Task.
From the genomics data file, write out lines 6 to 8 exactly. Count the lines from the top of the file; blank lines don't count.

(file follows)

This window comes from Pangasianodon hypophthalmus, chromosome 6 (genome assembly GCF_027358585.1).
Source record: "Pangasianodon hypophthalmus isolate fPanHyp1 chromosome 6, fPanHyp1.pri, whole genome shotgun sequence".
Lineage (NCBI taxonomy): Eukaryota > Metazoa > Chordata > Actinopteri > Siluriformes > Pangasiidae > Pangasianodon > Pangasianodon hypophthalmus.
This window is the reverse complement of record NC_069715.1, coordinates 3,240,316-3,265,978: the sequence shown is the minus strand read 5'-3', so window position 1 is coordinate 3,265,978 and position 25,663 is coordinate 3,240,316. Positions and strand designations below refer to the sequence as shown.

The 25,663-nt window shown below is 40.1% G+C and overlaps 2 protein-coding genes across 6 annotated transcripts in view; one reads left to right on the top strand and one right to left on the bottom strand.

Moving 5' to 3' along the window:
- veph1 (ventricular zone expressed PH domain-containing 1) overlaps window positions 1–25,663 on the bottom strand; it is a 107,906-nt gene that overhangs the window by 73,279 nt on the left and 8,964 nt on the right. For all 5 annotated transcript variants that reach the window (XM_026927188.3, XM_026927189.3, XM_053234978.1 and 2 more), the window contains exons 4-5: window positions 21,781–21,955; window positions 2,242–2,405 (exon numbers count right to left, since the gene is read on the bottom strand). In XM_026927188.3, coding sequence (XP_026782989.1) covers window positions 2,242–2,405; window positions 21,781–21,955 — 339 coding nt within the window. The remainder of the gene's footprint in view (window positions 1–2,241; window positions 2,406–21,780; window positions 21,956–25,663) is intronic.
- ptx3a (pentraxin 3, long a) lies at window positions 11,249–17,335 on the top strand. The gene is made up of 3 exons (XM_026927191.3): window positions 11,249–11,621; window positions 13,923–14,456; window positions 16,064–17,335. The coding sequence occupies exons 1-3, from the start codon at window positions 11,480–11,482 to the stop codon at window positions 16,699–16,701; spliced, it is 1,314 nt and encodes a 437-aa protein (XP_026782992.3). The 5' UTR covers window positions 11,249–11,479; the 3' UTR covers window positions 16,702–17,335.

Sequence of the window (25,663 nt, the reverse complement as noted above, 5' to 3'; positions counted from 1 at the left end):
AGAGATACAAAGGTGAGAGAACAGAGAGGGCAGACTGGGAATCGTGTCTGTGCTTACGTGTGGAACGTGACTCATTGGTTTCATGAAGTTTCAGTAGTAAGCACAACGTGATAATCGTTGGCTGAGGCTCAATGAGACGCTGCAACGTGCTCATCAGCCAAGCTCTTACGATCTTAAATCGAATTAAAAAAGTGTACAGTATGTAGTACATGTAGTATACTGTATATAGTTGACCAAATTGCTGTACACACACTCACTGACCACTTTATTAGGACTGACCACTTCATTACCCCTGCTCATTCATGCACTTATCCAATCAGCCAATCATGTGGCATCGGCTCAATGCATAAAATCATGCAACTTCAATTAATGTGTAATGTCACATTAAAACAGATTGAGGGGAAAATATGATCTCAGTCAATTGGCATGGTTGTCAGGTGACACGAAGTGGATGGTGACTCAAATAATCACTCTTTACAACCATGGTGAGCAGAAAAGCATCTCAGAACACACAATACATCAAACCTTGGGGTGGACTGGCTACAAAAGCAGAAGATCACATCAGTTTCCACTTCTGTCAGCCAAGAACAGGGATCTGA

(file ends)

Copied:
Moving 5' to 3' along the window:
- veph1 (ventricular zone expressed PH domain-containing 1) overlaps window positions 1–25,663 on the bottom strand; it is a 107,906-nt gene that overhangs the window by 73,279 nt on the left and 8,964 nt on the right. For all 5 annotated transcript variants that reach the window (XM_026927188.3, XM_026927189.3, XM_053234978.1 and 2 more), the window contains exons 4-5: window positions 21,781–21,955; window positions 2,242–2,405 (exon numbers count right to left, since the gene is read on the bottom strand). In XM_026927188.3, coding sequence (XP_026782989.1) covers window positions 2,242–2,405; window positions 21,781–21,955 — 339 coding nt within the window. The remainder of the gene's footprint in view (window positions 1–2,241; window positions 2,406–21,780; window positions 21,956–25,663) is intronic.
- ptx3a (pentraxin 3, long a) lies at window positions 11,249–17,335 on the top strand. The gene is made up of 3 exons (XM_026927191.3): window positions 11,249–11,621; window positions 13,923–14,456; window positions 16,064–17,335. The coding sequence occupies exons 1-3, from the start codon at window positions 11,480–11,482 to the stop codon at window positions 16,699–16,701; spliced, it is 1,314 nt and encodes a 437-aa protein (XP_026782992.3). The 5' UTR covers window positions 11,249–11,479; the 3' UTR covers window positions 16,702–17,335.